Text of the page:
In the final days of 2017, Congress approved a landmark bill to overhaul the country’s tax code. “The Tax Cuts and Jobs Act” (H.R. 1), a comprise bill between House and Senate versions, represents the most sweeping changes to the U.S. tax system in 30 years.
The new law, which took effect Jan. 1, “is already influencing taxpayers’ behavior, with some companies announcing bonuses,” writes Naomi Jagoda, a reporter for The Hill, a Washington, D.C., publication. Residents in high-tax states also have been prepaying their property taxes —although the IRS has cautioned that approach may not actually produce hoped-for savings.
The law reduces the corporate tax rate to 21 percent beginning in 2018, and makes that rate permanent. Under the new law, pass-through entities, typically small businesses, will see a 23 percent deduction of qualifying pass-through income. The provision expires at the end of 2025 and treatment would return to existing policies.
The law also repeals the fine imposed on individuals who do not purchase health insurance, often referred to as the “individual mandate”— a stipulation that has caused some confusion in the small-business community, cautions Shawn McBurney, senior director of government relations for the Society of American Florists.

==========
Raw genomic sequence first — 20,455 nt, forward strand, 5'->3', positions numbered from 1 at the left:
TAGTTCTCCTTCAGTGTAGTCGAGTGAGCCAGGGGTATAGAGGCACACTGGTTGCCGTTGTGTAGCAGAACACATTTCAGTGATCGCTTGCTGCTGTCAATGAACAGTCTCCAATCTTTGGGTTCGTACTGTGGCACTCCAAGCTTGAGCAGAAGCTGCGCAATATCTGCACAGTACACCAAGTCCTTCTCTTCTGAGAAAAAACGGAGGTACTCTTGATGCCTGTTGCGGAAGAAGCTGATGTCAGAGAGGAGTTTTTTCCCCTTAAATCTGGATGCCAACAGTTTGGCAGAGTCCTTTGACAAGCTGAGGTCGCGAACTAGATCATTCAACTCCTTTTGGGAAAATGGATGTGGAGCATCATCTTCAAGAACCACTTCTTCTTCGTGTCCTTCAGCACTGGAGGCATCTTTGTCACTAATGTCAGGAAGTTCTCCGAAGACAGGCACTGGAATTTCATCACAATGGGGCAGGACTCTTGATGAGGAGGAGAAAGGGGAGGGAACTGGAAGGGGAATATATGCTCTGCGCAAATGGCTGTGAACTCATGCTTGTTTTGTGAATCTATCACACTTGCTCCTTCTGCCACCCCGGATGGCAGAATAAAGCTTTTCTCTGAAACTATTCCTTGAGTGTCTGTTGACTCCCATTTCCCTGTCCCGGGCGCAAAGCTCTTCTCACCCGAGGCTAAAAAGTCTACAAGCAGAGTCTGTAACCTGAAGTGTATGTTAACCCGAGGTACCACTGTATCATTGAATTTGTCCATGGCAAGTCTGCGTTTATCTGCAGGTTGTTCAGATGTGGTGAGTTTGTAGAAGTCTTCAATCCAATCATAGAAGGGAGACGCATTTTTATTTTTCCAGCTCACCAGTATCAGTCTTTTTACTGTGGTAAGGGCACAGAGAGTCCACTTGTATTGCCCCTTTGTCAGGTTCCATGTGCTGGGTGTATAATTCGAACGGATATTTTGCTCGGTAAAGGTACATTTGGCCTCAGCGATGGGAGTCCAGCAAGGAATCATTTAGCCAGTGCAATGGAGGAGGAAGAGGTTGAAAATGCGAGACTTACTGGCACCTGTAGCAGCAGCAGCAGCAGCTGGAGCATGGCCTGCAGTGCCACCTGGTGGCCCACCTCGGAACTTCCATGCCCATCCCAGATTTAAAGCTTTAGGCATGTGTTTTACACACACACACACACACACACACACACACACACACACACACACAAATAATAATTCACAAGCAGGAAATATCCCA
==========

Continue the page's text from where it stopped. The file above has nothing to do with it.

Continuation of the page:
“It is important to stress that the requirement that an employer offer health insurance to their employees (the ‘employer mandate’) remains in effect and is being enforced,” he explained.
Other highlights of the new law:
Individual tax rates: Retains the current number of individual tax brackets at seven and reduces rates to: 10 percent, 12 percent, 22 percent, 24 percent, 32 percent, 35 percent and 39 percent. All new rates expire at the end of 2025 when existing rates will be reestablished.
Corporate alternative minimum tax: Eliminated
Bonus depreciation: 100 percent expensing through 2022 then phased out through reductions by 20 percent per year through 2027.
Section 179 expensing: Increased to $1 million with a phase out beginning at $20 million.
For additional information, review this chart outlining the House and Senate versions of the bill as well as the final outcome.
Look for more in-depth coverage of the new law and how it could affect your business in the February issue of Floral Management magazine.